When shopping for a coffee maker, Consumer Reports suggests considering these factors:


  • How many cups do you drink? If one cup is enough to jump-start your day, choose a one- or two-cup drip model or single-serve pod machine. You'll probably use less coffee than you would with a full-size model. If you like multiple cups, choose a bigger machine.

  • How long between cups? If you space your coffee drinking throughout the day, consider a model with an insulated mug or carafe. Those keep coffee hot and fresh-tasting for hours.

  • Can't see straight in the morning? For some people, even filling the coffee machine and turning it on is too much to handle in the a.m. If that's you, consider a unit with an automatic "on" switch. For the forgetful who rush out of the house in the morning, an automatic timed "off" feature is also important.

  • Convenience counts. You'll want a clearly marked water reservoir so you can see how much water you're putting in, a swing-out filter basket that's easy to use and clean, and intuitive controls. Don't forget to factor in counter space.

  • Espresso requires a special machine. Espresso is made by a different process -- forcing hot water through packed, finely ground coffee -- so your regular coffee maker won't cut it. Espresso makers range from a simple two-chamber pot to fully automatic machines.



TYPES OF COFFEE MAKERS


When shopping, you'll find several types of coffee makers, including manual-drip systems, coffee presses, percolators and "pod" coffeemakers that brew individual cups using ready-to-use packets of coffee.


  • Automatic drip coffee makers. By far the most popular type, automatic-drip machines have you fill a chamber with water, load coffee into a filter basket and flick a switch to heat the water and drip it through the filter into the pot. Popular brand names include Mr. Coffee and Black & Decker.

  • Pod coffee makers. A newer type of machine, these force water through a little coffee packet, called a "pod," that fits in the machine's dispenser. There's no measuring and spilling of grounds. To operate the coffee maker, you typically fill the reservoir, put the pod in and scrunch it down, and push a series of buttons to produce a cup of coffee. Consumer Reports notes that these are more expensive to buy and operate than other types because you must also buy special coffee refills.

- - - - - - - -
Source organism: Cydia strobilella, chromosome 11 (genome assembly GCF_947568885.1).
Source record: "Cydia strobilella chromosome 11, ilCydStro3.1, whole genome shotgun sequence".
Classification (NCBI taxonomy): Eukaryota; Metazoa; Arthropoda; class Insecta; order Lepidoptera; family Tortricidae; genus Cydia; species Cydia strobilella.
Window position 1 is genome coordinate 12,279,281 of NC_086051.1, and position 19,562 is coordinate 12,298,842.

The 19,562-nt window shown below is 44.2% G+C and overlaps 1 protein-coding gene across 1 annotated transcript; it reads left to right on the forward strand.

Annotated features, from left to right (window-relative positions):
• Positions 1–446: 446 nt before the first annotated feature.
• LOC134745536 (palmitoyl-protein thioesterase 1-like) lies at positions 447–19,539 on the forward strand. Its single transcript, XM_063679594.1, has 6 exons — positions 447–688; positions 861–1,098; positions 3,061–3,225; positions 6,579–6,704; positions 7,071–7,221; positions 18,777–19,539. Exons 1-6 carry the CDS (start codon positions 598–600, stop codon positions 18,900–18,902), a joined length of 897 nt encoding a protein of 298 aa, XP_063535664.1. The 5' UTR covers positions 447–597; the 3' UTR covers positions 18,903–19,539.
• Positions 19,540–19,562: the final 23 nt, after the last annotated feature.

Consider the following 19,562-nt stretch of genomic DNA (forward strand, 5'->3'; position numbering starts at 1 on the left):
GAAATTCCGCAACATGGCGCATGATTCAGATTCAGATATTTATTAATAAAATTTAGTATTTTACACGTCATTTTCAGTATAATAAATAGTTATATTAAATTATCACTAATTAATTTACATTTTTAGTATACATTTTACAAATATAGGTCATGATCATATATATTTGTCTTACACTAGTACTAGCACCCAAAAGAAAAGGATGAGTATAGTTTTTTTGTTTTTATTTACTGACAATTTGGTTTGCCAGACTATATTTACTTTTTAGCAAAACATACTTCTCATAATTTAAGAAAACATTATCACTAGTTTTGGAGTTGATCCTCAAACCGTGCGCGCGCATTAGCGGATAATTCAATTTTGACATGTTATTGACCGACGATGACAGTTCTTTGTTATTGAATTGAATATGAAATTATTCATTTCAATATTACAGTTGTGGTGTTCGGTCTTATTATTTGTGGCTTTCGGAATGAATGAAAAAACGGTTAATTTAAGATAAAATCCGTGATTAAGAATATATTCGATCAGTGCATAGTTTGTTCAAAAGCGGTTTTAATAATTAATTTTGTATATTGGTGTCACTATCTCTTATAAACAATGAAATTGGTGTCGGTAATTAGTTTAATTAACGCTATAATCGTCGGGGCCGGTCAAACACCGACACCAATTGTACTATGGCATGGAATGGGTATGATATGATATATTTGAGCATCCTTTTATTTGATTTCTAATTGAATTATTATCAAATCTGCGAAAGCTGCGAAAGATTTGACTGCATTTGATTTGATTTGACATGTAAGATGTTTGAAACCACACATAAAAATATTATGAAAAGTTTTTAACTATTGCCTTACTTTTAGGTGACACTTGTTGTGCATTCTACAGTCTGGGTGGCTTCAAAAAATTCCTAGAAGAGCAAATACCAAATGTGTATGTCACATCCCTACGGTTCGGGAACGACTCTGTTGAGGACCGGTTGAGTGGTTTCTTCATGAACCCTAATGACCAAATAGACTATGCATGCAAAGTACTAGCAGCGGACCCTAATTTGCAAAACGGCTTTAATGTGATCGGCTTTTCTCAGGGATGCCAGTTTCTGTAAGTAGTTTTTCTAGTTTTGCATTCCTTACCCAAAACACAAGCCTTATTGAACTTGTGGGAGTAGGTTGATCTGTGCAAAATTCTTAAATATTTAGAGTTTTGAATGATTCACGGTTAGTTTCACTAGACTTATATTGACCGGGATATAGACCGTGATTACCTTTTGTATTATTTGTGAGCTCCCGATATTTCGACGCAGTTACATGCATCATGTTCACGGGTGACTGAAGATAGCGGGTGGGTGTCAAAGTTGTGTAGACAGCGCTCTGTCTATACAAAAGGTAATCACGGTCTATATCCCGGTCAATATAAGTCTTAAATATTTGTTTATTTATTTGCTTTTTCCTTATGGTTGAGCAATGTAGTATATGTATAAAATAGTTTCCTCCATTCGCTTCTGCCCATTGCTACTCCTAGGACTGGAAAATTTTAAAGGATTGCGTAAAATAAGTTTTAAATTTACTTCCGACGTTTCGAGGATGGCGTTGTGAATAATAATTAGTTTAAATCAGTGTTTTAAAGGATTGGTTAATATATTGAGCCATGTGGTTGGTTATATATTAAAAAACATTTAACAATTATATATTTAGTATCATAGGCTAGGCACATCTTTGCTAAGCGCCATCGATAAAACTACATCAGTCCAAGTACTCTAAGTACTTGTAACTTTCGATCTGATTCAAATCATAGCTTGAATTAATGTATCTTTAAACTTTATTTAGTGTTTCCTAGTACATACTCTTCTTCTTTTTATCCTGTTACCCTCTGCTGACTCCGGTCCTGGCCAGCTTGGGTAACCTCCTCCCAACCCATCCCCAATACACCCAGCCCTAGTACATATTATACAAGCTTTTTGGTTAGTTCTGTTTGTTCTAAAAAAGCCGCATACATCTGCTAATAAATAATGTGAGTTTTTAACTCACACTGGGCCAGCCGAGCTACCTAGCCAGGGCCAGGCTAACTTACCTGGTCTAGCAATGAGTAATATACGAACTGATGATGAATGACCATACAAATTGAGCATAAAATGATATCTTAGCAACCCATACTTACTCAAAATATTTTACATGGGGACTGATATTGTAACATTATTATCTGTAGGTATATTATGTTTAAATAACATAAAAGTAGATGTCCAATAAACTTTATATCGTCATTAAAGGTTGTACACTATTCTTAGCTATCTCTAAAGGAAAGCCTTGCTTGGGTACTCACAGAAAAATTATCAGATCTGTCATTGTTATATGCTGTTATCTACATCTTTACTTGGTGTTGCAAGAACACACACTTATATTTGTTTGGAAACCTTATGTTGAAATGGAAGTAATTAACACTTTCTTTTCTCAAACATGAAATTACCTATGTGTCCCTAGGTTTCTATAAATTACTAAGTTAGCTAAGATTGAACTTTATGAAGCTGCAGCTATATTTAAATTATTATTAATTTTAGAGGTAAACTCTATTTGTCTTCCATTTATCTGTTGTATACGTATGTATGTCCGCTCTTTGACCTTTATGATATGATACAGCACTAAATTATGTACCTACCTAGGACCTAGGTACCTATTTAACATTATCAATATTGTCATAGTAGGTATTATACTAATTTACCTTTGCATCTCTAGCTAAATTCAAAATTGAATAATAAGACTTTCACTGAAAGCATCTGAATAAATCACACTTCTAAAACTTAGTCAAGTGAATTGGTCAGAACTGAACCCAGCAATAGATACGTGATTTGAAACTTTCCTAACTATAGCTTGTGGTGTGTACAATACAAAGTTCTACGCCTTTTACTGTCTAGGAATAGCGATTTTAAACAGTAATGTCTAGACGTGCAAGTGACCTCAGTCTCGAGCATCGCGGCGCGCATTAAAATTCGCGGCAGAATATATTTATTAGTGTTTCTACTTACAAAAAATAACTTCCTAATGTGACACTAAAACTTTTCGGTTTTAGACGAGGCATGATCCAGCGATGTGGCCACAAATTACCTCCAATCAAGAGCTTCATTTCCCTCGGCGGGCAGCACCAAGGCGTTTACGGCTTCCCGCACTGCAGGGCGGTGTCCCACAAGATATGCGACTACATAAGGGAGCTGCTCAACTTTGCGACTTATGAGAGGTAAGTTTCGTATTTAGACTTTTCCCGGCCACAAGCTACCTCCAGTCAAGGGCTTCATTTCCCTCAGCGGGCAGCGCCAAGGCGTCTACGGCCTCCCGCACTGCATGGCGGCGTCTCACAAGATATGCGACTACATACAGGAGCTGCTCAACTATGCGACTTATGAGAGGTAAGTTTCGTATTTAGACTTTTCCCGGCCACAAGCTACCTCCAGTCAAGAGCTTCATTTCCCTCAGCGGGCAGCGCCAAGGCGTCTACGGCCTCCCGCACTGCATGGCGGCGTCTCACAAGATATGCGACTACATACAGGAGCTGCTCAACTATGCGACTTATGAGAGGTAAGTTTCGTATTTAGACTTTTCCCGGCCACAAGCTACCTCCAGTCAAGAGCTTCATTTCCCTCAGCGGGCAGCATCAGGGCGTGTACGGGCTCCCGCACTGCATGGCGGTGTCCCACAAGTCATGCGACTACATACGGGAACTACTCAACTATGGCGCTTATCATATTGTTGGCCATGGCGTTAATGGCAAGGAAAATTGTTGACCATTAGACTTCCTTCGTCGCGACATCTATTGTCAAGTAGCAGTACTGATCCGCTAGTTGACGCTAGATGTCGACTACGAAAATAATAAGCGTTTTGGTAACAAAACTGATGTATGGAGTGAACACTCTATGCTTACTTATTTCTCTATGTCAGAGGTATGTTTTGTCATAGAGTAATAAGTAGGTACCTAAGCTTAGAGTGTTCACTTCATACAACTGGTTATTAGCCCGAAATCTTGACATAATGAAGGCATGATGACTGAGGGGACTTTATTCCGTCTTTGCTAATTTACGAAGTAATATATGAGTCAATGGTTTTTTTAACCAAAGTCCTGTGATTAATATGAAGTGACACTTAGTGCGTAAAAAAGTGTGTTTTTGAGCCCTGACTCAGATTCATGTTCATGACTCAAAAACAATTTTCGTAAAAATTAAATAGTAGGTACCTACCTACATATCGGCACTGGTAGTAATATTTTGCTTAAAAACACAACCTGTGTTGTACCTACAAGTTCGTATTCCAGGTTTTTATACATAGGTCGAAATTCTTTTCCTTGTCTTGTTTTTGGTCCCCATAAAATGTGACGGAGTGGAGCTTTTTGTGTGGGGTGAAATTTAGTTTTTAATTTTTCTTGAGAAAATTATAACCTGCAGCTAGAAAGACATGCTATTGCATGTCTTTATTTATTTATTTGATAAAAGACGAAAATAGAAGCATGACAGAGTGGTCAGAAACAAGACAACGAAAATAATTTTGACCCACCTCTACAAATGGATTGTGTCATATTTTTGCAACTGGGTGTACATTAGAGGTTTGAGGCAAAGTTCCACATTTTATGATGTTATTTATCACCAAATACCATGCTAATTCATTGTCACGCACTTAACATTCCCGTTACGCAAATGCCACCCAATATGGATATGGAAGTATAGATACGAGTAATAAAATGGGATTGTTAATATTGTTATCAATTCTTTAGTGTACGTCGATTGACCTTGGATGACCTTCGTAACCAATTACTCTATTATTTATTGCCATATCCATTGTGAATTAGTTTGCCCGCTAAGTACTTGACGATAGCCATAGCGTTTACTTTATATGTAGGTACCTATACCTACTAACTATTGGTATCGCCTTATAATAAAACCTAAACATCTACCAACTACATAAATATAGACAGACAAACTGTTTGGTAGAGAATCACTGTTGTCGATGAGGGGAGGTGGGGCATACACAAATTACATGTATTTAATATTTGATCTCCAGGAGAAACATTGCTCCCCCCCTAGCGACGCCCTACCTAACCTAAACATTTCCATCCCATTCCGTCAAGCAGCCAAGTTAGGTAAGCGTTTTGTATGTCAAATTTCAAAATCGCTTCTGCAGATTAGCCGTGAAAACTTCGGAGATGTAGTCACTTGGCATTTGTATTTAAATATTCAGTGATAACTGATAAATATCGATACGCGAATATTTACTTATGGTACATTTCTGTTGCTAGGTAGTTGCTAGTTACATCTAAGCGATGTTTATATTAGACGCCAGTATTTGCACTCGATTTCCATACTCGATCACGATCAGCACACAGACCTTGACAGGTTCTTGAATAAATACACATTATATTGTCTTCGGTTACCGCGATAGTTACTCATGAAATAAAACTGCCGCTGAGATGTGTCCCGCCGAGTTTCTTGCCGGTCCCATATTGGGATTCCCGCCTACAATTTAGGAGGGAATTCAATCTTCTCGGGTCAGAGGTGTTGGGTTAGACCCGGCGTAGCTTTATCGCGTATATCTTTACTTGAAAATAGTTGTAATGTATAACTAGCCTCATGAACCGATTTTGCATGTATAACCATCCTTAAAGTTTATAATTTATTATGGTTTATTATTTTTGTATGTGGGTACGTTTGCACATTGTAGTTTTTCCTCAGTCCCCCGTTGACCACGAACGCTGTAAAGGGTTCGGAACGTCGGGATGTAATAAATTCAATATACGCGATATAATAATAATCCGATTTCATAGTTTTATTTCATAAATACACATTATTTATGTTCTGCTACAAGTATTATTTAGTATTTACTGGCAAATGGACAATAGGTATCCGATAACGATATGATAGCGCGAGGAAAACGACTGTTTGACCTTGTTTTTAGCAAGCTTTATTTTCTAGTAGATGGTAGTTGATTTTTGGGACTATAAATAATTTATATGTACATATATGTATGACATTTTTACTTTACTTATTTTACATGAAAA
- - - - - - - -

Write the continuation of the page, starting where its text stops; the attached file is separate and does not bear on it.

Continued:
• Espresso makers. Types of espresso makers include simple manual stovetop models (typically a two-tiered metal pot), steam machines (in which steam pressure pushes hot water through the ground coffee) and electric pump versions. Electric pump versions can range from completely manual, in which you control the full brewing cycle, to fully automatic, in which the machine grinds the beans, makes the espresso and collects the spent grounds in a bin. Some machines use capsules or pods; others can use either ground coffee or pods.

Every weekday JewishWorldReview.com publishes what many in the media and Washington consider "must-reading". Sign up for the daily JWR update. It's free. Just click here.


Previously:


Save big on eyewear
Car owners prefer independent shops
How to hear a whole lot better
Bargaining can reap big bucks
Surprising ways to cut your drug costs
Should you report that fender bender?
Great new sites for saving big
Better joints without surgery
6 surprising hazards in your home
Protect your good name online
Great car care gifts
How low car payments can hurt you
High-fiber cereals can satisfy your taste buds
What you need to know about prepaid cards
The only 2 rewards cards you really need
Can good bacteria fight a growing medical threat?
11 things every home should have
Dump your big bank and save
Beauty products you're probably using the wrong way